The BChE assay was performed according to the colorimetric method of Ellman’s et al., [40, 44], with some modifications using s-butyrylthiocholine iodide as a substrate. For the enzyme source, the human blood was homogenized in a homogenizer with 5 volumes of a homogenization buffer [10 mM Tris–HCl (pH 7.2), which contained 1 M NaCl, 50 mM MgCl2 and 1 % Triton X-100], and centrifuged at 10,000 g for 30 min. The resulting supernatant was used as an enzyme source. All of the extraction steps were carried out at 4 °C. The rates of hydrolysis by BChE were monitored spectrophotometrically. Each MEPA or standard solution (500 μl) was mixed with an enzyme solution (50 μl) and incubated at 37 °C for 15 min. Absorbance at 405 nm was read immediately after adding an Ellman’s reaction mixture (3.5 ml; 0.5 mM S-butyrylthiocholine iodide, 1 mM DTNB) in a 50 mM sodium phosphate buffer (pH 8.0) to the above reaction mixture. Reading was repeated for 10 min at 2 min intervals to verify that the reaction occurred linearly. The blank reaction was measured by substituting saline for the enzyme. Donepezil was used as standard.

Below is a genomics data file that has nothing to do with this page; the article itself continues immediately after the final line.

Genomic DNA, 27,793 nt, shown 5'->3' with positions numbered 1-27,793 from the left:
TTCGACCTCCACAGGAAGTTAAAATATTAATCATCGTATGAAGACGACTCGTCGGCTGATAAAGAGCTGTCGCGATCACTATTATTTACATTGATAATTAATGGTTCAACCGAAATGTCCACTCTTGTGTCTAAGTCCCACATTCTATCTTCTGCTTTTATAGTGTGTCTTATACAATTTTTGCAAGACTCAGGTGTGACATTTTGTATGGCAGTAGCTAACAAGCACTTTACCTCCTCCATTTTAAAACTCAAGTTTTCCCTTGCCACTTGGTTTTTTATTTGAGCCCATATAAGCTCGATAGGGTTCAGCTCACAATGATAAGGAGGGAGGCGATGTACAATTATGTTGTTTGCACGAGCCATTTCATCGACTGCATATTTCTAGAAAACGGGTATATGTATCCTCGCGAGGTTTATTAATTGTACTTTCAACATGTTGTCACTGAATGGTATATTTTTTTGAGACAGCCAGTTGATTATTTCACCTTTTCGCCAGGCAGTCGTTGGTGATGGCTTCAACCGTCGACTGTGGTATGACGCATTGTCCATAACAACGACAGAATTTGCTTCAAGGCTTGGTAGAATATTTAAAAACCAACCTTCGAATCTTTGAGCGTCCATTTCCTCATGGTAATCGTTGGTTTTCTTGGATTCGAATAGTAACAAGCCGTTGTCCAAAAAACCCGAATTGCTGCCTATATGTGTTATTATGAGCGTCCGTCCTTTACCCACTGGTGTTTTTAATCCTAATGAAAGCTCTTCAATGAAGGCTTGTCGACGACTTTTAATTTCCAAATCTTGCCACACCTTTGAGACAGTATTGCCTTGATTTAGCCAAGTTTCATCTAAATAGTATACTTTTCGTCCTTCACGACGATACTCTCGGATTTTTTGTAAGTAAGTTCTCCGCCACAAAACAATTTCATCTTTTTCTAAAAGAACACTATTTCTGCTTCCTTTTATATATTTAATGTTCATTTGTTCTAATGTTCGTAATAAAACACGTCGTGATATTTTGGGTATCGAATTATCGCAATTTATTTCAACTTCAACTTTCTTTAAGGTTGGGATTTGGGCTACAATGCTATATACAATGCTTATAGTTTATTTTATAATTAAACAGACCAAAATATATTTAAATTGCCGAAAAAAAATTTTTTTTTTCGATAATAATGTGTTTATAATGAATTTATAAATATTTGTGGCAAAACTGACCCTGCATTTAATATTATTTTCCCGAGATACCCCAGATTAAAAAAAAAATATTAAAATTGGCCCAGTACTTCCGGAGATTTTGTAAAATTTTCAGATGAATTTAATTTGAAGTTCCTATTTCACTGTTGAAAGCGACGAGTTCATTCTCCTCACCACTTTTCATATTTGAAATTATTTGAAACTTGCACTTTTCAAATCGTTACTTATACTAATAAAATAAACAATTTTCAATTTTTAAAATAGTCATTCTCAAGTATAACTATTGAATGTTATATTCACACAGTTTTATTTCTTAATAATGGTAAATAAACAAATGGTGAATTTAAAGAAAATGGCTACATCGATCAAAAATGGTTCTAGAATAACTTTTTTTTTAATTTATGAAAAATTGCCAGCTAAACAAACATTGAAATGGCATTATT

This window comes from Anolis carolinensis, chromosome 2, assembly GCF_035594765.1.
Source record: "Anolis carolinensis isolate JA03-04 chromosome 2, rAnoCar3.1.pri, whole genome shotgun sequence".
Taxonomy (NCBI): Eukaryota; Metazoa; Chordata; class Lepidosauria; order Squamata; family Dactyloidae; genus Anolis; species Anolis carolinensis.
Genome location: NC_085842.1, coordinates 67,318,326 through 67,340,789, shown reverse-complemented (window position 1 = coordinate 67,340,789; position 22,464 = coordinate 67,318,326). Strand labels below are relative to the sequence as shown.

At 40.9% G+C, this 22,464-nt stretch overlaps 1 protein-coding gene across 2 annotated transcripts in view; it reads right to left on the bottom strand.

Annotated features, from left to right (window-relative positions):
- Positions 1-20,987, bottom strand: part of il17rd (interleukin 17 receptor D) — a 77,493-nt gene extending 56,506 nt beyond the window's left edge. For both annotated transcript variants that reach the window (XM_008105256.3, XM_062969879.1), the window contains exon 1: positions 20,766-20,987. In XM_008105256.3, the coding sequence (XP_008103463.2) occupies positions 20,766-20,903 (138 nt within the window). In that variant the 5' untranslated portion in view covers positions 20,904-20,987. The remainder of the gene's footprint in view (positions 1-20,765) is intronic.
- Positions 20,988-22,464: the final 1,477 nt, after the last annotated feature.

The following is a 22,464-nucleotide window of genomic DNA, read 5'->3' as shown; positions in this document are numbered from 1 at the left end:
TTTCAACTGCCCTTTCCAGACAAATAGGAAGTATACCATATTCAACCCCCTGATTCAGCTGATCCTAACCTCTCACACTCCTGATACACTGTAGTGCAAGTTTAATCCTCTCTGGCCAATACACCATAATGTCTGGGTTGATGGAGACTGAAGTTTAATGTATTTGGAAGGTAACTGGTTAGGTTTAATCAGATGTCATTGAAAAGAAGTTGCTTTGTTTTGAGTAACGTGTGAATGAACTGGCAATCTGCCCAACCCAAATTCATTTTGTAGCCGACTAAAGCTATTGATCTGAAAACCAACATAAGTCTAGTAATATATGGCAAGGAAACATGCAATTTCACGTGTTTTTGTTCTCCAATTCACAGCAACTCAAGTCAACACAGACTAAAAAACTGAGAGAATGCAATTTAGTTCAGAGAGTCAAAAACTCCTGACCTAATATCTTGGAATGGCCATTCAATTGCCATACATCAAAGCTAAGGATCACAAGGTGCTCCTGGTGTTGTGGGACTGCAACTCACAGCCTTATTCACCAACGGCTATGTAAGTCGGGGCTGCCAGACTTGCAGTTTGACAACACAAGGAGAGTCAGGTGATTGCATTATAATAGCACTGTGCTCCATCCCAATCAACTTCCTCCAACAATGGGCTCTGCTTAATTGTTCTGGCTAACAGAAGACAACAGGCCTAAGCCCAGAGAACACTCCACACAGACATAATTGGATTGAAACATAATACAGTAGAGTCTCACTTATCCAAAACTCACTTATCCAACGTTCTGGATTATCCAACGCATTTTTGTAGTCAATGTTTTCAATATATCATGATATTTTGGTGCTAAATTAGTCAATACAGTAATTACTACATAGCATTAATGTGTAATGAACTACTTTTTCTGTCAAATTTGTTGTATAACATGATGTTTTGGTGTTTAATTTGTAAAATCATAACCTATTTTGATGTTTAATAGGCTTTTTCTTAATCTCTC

Calculations and statistical analysis
The percentage inhibitions or scavenging of DPPH radicals, hydroxyl radicals, metal chelating, lipid peroxidation, AChE and BChE inhibitory activity of the MEPA were calculated by using the formula:
A0 is the absorbance of the control, and
A1 is the absorbance of the extract/standard.
The IC50value (the concentration of the extract required to scavenge 50 % of radicals or to inhibit 50 % of enzyme activity) was calculated for the standard and MEPA. The IC50 values of different studies shown in Table 1.